The information in the reports is summarised and anonymous, so no individual is identifiable from the data.  

A copy of these reports is available on request.


Mortality Follow-Up Privacy Notice

Derbyshire Healthcare NHS Foundation Trust collects data on everyone who presents to the Royal Derby Hospital emergency department following self-harm. We collect these data in order to monitor self-harm rates over time, and to investigate different aspects of self-harm behaviour in order to help improve patient care and policy.  

As part of our work we look at mortality in people who self-harm and to do this we securely share patient identifiable data with information services at NHS Digital. These data are linked to Civil Registration data, which can tell us whether the people we collect data on in Derby are still alive, if they have died, or if they have lost contact with the NHS - for example by leaving the country.

The monitoring of self-harm attendances in Derby complies with the Data Protection Act and NHS information governance procedures, and has a strong information security and management policy to ensure that any identifiable information we hold remains confidential and safe. Derbyshire Healthcare NHS Foundation Trust is the data controller. A limited amount of follow-up information is shared with similar self-harm monitoring projects based at the University of Oxford and the University of Manchester, as part of the Multicentre Study of Self-harm in England. We do share date of death and cause of death, but we do not share any, names, addresses, or date of birth for anyone we collect data on. Instead we use local study codes in our combined Multicentre Study data to link together data for each person.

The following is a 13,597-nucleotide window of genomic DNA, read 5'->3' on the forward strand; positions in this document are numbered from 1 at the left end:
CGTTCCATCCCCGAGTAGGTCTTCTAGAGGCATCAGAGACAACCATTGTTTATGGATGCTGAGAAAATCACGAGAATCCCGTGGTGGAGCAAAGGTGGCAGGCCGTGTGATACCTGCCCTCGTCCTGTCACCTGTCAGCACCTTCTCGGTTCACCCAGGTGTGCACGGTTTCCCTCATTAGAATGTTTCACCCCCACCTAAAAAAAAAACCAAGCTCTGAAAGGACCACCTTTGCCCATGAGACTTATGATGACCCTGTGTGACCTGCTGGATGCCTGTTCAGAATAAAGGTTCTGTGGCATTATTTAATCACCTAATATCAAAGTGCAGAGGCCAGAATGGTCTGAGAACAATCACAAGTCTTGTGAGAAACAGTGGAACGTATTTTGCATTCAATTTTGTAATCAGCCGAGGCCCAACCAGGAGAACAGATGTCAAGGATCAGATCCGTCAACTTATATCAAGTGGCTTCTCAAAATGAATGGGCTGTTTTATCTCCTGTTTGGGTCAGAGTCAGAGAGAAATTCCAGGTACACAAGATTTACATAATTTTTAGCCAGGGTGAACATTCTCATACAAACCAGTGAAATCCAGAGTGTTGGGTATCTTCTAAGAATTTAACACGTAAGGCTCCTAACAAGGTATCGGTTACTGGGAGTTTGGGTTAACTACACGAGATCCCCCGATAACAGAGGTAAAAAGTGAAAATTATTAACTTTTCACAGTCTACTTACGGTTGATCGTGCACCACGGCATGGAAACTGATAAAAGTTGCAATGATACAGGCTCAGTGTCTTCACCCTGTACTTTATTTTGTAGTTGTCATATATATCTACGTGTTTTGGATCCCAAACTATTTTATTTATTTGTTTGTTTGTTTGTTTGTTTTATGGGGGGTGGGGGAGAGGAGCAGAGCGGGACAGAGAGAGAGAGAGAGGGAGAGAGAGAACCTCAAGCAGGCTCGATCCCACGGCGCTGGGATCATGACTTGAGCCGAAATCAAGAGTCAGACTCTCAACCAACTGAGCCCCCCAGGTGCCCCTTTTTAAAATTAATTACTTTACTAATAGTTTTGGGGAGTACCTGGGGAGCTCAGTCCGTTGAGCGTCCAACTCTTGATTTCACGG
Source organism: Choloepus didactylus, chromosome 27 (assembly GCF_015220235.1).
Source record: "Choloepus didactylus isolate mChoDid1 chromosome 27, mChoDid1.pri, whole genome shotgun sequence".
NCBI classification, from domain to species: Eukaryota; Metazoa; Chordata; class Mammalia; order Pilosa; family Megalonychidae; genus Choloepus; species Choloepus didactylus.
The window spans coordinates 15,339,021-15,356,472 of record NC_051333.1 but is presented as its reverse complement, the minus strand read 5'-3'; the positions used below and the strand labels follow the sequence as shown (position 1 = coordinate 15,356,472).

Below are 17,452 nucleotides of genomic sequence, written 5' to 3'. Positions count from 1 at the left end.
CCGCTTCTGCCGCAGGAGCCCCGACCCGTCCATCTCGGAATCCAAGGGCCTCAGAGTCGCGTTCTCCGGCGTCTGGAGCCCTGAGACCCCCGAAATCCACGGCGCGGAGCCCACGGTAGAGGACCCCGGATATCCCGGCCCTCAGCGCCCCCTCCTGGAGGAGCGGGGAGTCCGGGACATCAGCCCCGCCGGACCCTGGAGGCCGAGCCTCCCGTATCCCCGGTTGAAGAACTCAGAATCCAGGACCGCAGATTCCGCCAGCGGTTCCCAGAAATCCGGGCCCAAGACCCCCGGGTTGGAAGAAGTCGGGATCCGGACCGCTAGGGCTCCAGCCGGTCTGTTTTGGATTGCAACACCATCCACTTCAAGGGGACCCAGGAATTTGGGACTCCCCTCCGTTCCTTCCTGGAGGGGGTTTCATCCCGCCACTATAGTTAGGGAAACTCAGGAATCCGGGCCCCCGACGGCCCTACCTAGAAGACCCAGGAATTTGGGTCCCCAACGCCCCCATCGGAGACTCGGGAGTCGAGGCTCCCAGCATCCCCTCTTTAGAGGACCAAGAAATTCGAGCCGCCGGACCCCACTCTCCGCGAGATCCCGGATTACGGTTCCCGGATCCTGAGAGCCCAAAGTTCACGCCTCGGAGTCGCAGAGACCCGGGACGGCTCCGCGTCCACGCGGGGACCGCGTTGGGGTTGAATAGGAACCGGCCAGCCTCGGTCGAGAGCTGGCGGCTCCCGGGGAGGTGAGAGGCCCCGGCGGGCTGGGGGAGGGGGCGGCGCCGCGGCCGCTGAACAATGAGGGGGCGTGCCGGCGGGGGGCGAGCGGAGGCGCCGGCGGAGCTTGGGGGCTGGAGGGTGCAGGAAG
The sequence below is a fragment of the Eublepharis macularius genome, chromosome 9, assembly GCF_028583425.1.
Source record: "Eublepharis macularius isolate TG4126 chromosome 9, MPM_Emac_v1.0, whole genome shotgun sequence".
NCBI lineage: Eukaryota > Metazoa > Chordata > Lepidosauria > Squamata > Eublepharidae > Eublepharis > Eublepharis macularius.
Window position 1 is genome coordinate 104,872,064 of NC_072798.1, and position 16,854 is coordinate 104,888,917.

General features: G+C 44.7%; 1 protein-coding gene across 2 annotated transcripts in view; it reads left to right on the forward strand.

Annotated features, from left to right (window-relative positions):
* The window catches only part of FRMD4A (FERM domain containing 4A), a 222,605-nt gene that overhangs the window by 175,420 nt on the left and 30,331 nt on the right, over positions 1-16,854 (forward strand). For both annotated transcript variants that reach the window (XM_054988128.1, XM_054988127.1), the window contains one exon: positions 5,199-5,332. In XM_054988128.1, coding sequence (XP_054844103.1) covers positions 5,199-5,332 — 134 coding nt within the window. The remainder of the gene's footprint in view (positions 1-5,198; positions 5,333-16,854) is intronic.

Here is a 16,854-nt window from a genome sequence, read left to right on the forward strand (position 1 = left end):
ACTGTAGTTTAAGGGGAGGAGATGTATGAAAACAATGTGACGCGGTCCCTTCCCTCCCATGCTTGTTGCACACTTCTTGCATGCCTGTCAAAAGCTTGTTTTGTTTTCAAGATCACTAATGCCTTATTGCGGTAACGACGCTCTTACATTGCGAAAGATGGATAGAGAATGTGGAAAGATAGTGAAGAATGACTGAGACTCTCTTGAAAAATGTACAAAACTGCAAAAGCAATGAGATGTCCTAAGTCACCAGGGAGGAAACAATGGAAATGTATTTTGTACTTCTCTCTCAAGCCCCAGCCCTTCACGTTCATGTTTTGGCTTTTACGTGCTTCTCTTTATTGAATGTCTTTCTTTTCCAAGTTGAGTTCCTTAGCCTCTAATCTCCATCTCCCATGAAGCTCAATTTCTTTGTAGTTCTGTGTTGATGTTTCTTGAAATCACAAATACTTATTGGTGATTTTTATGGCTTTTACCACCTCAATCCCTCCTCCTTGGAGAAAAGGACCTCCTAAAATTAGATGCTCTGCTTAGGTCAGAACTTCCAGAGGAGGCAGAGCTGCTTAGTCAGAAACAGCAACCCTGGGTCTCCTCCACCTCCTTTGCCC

Further information

If you have attended the emergency department at the Royal Derby Hospital for self-harm, and have any concerns about how your data is linked in the mortality follow-up, please get in touch. In addition, if you would like any more details about the nature and purpose of the local monitoring system or if you would like to opt out of either the Derby monitoring system or mortality follow up, please contact us:


By phone on 01332 623700 ext. 33681

By email via Jennifer.ness@nhs.net

Or, by post to The Centre for Self-harm and Suicide Prevention, Research and Development Centre, Derbyshire healthcare NHS Foundation Trust, Kingsway Hospital, DERBY, DE22 3LZ.


The Centre for Self-harm and Suicide Prevention research are unable to provide a treatment service or advice for those in crisis. If you are in crisis or feeling suicidal we urge you to seek help from your general practitioner, through a telephone helpline service such as Samaritans (UK telephone number 116 123 FREE from mobile/landline), or by discussing your problems with a friend or colleague. Befrienders Worldwide offers a comprehensive directory of crisis helplines worldwide. We are also not able to discuss individual cases.